Quince Días en Cuba

Quince Días en Cuba

AUDIO SCRIPT

 

I’m standing with a friend on a street in Old Havana that’s supposed to be two-laned, but feels like half of one. Dogs bark nearby. I catch the sound of their paws and nails sliding over smooth tiles. The sour aroma of degrading trash catches my nose, but the feeling of being here, stuffed in between towering buildings of disappearing facades and criss-crossing wires makes up for it.

 

We’re talking to three men, each pushing seventy years old. They called us over while we were taking pictures of street art and turquoise shutters. Now, two sit on a bench, another stands near us, and I’ve just confessed I want to be a writer. I made the mistake of saying in Spanish escritora, which doesn’t quite convey I want to be a journalist. That explains why they proclaim “I’ll be the next Hemingway.”

 

In Cuba, it feels like everyone, including seventy-year-old men I just met, is my friend. The soft smiles and welcoming embraces make me feel like I belong.

 

Then, they say something like this:

 

One of the elderly men says I’m like a wild cat, because my eyes are scary. I have bright blue eyes, something that’s routinely noticed in non-Western countries.

 

He says this not as an insult, but as a comment carrying sexual undertones. I don’t know if I can call it a catcall, because I’m already talking to him when he says it, but that’s what it is.

 

It’s a catcall. A piropo. A compliment.

 

That’s something that women, including women tourists, can’t escape.

 

It’s like some men have a sixth sense for knowing when a woman is around. Lifting their heads from a plate of rice and beans, or turning around between unloading boxes from a truck, they sniff out a woman, and always find a way to compliment her.

 

Age difference between catcaller and recipient is no factor. Nor is how the recipient thinks she looks that day.

 

When I lived in Buenos Aires, I would get catcalls, even on my worst days. Once, I walked out of the house in an oversized sweatshirt and greasy hair, and soon heard “Ay, mi reina,” “Oh, my queen,” and I thought out loud “Have you ever even seen a woman?” Trust me, there are better slaves to the patriarchy than me. Compliment them!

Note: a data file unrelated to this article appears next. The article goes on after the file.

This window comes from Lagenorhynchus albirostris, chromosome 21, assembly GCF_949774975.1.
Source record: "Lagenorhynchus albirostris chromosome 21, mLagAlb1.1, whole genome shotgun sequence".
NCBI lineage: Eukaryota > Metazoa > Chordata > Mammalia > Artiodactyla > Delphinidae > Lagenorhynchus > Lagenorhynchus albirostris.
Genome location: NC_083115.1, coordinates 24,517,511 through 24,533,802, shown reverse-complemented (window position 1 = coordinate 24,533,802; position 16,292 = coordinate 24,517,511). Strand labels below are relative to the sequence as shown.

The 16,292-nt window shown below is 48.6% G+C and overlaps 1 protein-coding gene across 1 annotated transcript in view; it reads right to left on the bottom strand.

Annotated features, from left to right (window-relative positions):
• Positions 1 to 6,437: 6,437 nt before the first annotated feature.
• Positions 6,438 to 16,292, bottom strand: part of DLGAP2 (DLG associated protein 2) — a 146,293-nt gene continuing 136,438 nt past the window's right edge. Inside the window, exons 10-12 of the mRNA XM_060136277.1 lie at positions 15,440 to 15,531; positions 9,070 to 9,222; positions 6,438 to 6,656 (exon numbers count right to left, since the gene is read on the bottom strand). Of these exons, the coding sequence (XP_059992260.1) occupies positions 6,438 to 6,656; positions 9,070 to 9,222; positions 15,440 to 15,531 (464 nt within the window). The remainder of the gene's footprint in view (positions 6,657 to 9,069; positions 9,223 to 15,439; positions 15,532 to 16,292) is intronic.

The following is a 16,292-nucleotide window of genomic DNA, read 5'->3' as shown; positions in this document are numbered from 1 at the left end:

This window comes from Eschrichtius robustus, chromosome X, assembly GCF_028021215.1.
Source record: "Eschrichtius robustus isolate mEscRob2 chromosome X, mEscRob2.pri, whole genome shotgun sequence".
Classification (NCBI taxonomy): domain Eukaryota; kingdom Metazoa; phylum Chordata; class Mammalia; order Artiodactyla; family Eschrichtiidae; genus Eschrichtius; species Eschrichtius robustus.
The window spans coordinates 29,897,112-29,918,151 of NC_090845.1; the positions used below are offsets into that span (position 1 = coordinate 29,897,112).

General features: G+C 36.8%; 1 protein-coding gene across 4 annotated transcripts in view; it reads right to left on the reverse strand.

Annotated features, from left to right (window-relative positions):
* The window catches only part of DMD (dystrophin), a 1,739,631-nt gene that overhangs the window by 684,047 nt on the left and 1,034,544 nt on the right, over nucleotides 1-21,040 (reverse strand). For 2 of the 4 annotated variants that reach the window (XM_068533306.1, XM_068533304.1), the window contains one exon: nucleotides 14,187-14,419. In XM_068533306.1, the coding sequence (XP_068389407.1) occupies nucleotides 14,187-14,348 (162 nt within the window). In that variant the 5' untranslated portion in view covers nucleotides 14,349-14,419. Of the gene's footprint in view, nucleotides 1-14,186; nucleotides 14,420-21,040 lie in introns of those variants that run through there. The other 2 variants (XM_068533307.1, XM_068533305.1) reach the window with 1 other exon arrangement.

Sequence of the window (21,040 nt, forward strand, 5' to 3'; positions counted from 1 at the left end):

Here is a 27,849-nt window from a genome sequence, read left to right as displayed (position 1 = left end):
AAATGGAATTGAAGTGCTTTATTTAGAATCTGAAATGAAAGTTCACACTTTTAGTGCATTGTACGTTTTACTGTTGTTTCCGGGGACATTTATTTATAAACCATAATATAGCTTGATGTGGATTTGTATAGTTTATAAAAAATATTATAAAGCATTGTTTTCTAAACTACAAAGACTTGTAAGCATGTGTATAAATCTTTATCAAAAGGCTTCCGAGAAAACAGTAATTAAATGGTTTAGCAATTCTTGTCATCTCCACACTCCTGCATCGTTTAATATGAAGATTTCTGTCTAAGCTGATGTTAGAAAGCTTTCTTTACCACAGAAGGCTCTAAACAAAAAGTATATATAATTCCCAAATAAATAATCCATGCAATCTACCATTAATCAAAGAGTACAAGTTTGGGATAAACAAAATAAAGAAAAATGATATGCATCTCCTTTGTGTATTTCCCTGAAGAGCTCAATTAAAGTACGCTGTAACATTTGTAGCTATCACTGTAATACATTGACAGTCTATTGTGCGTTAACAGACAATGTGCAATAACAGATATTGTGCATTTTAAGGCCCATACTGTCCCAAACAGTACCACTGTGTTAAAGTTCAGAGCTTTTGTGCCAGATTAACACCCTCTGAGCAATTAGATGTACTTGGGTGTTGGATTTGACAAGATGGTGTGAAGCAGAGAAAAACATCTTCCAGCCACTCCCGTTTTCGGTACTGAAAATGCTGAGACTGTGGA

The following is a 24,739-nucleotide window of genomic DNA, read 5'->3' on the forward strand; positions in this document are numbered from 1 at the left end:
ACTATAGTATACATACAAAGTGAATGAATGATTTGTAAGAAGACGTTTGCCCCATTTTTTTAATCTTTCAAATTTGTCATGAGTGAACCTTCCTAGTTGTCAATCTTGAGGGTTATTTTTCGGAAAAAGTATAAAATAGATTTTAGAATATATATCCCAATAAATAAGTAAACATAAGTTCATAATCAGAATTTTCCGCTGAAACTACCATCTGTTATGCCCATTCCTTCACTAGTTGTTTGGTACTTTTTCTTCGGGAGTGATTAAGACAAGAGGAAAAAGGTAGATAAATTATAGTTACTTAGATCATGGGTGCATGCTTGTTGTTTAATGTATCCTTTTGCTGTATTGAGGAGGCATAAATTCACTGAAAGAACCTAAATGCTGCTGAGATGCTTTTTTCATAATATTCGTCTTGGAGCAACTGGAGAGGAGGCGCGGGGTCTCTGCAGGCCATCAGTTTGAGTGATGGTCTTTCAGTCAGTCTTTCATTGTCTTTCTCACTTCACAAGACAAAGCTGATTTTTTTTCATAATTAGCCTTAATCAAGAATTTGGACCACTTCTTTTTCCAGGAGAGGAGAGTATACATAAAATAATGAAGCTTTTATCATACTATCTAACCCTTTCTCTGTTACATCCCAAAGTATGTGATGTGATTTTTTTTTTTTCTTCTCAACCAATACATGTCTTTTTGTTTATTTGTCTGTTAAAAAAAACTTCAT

As far as I can tell, Cuba isn’t any different.

 

I’m here on a dance exchange and also celebrating a friend’s birthday. There’s nearly fifteen of us women here. If not our looks, than at least the number of us are why we hear so many proclamations of love and promises of marriage.

 

At first, it’s funny. I find it’s an easy icebreaker and I use it as a way to ask locals questions and learn more about Cuba.

 

We hire a driver for the week named Franger. He squeezes us in his antique chevy that reeks so much of gasoline I got a headache. He teaches us important things, like a common piropo where a man explains a girl is so hot, you’d even eat the burnt pieces of the rice at the bottom of the pan (“me como hasta las raspas”).

 

It sounds better and makes more sense in Spanish.

 

I ask a neighbor to say ‘la Habana, Cuba’ and he can’t help but also insert a piropo. I will note, he is nearly seventy-five years old.

 

It’s an accepted part of life that men catcall. One day, I ask a woman, “Do people achieve anything by catcalling? Why do they do it?” She tells me I should be grateful that someone is appreciating me. At least someone thinks I’m beautiful. She also mentions that a lot of relationships, including some in her past, began with a catcall.

 

It’s like Tinder, but you swipe left or right by walking away or approaching the perpetrator.

 

For as funny as I think it is, it’s important to remember there is a dark side.